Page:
mental processes. He later established the Easton
Law School, and held the office of judge of the
courts of Northampton county from 1851 until
his death in 1856. A writer of ability his monu-
ment bears the fit inscription, "Scholar, Jurist,
Christian."

Dr. Junkin and his colleagues so far named
were all of them graduates of Jefiferson College,
Canonsburg, Pennsylvania, an institution that
€arly obtained great fame for the sturdy pioneer-
ing spirit of its graduates, who filled many pul-
pits in the valley of the Ohio, and furnished
legal lights of prominence in the west. Samuel
D. Gross, M. D., LL. D., who was decorated by
the University of Oxford with the degree of
Doctor of Civil Law, was the first Professor of
Chemistry. He was born near Easton in 1805,
and was later known through both continents for
the sixteen volumes that he produced on surgery
and other medical topics.

President Junkin was thorough in all that he
did. Full of zeal and enthusiasm, he could still
abide by the old motto "festina lente," accordingly
the graduating classes all consisted of picked
men. not many in number, but well equipped in
intellectual power, and able to accept their di-
plomas without doing discredit to their alnui
mater. The smallest class on the College rolls
is that of 1838, which consisted of but two mem-
bers. The valedictory on that occasion was pro-
nounced by David Coulter, D. D., who became
a leading light in the Presbyterian church in Mis-
souri. Among the audience who listened to his
able valedictory address (which is still preserved
in the College archives) was an Easton lad thir-
teen years old, who in his maturity was known as
Rev. George C. Heckman, D. D., LL. D., of
Reading, Pennsylvania. The address so affected
him that he resolved to seek a college education.
He did this with success, and in due season gradu-
ated, and through a long life interested many
audiences by liis eloquence and elegance of dic-
tion. He occupied many prominent pulpits. He
was a grandson of the first chief Inirgcss of
Easton.

The First Dec.\de of the College. — On



the day of Dr. Heckman's graduation, in
September, 1845, President Junkin pro-
nounced his tenth baccalaureate, not a sermon,
but an address on education, which was pub-
lished under the title "A Plea for Northeastern
Pennsylvania." So far, 615 students had been
enrolled, of whom sixty-eight graduated, and as
many more received diplomas at other colleges.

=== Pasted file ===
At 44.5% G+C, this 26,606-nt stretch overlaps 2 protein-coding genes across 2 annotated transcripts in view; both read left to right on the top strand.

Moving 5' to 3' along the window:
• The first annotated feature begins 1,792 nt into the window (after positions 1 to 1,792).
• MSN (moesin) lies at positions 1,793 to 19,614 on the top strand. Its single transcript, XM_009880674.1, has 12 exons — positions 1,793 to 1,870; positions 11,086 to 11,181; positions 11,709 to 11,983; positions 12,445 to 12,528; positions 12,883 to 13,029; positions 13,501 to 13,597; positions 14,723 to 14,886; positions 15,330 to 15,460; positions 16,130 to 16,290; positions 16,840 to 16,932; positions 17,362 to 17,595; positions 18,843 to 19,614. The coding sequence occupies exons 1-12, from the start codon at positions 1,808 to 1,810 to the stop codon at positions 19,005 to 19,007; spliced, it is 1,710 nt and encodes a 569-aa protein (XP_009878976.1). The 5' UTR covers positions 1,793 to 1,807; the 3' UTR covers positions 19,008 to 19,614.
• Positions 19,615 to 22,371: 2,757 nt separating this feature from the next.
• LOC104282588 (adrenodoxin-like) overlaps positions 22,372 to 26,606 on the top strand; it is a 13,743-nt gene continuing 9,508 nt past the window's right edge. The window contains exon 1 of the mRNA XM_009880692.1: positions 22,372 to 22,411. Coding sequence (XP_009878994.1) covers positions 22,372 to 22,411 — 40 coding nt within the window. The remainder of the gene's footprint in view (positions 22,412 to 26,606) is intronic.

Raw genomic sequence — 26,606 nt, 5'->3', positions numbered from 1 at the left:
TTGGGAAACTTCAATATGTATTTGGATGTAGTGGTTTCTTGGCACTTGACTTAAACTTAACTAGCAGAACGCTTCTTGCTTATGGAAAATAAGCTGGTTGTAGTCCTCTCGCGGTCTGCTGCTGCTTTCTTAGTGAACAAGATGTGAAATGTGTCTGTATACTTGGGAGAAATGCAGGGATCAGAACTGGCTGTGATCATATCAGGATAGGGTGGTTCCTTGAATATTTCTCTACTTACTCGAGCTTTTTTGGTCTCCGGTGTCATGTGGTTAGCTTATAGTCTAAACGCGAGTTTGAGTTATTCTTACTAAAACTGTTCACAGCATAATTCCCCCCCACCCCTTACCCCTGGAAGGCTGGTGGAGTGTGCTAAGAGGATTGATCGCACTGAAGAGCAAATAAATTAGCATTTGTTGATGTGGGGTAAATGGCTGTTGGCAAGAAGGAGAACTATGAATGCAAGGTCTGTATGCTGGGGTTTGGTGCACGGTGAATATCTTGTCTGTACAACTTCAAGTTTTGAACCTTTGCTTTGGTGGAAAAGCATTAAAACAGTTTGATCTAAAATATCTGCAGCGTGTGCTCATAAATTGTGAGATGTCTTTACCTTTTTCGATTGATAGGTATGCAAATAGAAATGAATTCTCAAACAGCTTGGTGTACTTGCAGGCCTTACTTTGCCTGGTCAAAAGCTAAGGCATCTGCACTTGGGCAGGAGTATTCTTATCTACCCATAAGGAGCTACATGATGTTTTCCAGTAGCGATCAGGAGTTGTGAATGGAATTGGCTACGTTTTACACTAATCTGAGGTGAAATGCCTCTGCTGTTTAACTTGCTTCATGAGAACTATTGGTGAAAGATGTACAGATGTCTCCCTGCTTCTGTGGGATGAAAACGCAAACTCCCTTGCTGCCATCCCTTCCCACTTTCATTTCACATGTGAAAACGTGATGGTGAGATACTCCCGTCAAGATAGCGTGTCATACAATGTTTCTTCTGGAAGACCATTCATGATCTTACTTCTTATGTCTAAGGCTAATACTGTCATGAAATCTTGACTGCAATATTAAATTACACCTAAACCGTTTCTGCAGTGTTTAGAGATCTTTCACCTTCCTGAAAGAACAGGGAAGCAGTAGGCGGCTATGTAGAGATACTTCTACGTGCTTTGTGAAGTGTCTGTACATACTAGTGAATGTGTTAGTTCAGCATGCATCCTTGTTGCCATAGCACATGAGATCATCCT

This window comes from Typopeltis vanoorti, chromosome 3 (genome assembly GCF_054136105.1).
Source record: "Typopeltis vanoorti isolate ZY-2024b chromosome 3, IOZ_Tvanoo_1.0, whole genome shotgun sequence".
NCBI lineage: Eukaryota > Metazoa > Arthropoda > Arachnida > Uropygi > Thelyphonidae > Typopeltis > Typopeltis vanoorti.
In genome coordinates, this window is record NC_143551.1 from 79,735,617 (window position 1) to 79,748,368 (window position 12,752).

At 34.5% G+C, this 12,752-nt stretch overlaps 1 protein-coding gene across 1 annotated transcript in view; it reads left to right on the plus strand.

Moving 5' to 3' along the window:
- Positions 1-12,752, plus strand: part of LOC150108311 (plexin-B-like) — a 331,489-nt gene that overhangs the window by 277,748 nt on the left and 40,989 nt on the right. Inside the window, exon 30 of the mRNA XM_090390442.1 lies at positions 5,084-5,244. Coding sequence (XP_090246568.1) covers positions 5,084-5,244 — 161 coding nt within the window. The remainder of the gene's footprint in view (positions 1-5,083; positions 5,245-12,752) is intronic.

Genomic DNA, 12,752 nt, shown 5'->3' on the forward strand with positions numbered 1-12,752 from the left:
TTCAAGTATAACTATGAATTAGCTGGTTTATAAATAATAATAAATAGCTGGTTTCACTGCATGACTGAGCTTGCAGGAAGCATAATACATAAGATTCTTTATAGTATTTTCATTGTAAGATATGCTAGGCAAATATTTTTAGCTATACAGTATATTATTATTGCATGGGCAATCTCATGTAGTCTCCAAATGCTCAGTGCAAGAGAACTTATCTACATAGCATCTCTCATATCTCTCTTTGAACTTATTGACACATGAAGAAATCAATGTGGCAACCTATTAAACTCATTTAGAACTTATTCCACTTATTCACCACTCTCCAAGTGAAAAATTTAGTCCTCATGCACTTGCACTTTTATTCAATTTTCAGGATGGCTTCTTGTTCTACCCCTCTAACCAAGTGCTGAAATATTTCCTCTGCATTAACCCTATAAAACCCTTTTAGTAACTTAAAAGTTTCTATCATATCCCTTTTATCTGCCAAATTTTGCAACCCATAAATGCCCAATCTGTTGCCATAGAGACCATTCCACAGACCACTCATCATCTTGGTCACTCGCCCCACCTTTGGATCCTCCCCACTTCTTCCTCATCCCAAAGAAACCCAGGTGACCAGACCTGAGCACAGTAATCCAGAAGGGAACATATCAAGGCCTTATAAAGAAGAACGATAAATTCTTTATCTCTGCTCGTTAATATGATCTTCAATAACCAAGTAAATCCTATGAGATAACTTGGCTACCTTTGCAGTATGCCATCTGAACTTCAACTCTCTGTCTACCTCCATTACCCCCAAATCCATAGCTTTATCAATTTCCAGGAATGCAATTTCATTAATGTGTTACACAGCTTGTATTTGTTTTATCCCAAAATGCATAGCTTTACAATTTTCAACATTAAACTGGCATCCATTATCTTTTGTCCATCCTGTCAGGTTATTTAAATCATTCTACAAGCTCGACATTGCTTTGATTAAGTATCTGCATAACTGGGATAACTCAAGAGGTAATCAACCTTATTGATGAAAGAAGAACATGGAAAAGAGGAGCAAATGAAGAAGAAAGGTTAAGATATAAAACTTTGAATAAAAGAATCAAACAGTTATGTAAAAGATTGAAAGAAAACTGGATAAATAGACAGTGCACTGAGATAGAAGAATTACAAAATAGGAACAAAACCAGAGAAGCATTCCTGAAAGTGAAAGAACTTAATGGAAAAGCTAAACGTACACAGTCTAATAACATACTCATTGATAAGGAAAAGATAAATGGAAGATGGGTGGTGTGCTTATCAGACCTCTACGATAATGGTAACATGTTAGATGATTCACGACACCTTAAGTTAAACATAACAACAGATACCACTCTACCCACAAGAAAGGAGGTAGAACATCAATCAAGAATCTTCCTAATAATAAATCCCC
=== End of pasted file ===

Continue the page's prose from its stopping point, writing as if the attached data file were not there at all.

In this excellent address Dr. Junkin answered
the capricious critic who might say, "Have you
not dropped a great deal of unripe fruit, and
aided into professional life many defective schol-
ars?" "Be this as it may, we wash our hands of
all evils of this immaturity. It is no part of our
plan to reduce the standard of education, and
none more than we can deplore all the short cuts
into the learned professions. If all to whom in
our academy, we have taught hie, liaec, hoe, had
seen their way clear to comply with our
wishes and abide a full course, we should never
have given occasion to the reproach which these
paragraphs are designed to wipe away. As to
our present position. The classes are larger than
at any former period. The tone of study is vig-
orous ; the grade of recitations very respectable ;
the pulse of moral discipline, full, regular and
healthful. There is no longer a question proble-
matic, whether sound scholars, energetic and use-
ful professional men can emEnate, through the
various appropriate channels, from our halls. As
to locality and its bearings upon health and intel-
lectual development, no institution of the land
can put in superior claims." This urgent address
was closed by an appeal to the audience to "Fill
up the $40,000 subscriptions so auspiciously be-
gun last winter. The citizens of Easton have
done nobly in this matter;. and I do not propose
to press them again." Then came the first eft'ort
made to secure assistance from the alumni, as
he closed his address by saying "Take then your
diplomas, and endorse on each the words — 'Sub-
scription to the Alumni Professorship of Lafay-
ette College.' "

Up to this time ah the expenses of the Col-
lege had been met by generous private sub-
scriptions, chiefly from citizens of Easton and of
Philadelphia. In 1838 the legislature of Penn-



GENEALOGICAL AXD PERSONAL MEMOIRS.



13



sylvania appropriated $12,000 to liquidate the
debt caused by the construction of the first build-
ing. Its corner stone had been laid with public
ceremony on July 4, 1833, and it was completed
and first occupied on May 9, 1834, at which time
the full organization of the College into four
classes had been perfected.

The Present Location Selected. — The
initial years of the institution were spent
in a large frame building on the south side of the
river, 555 feet west of the present passenger sta-
tion of the Lehigh Valley Railroad. As from
Jefferson College had come most of the members
of the faculty, so also had come various features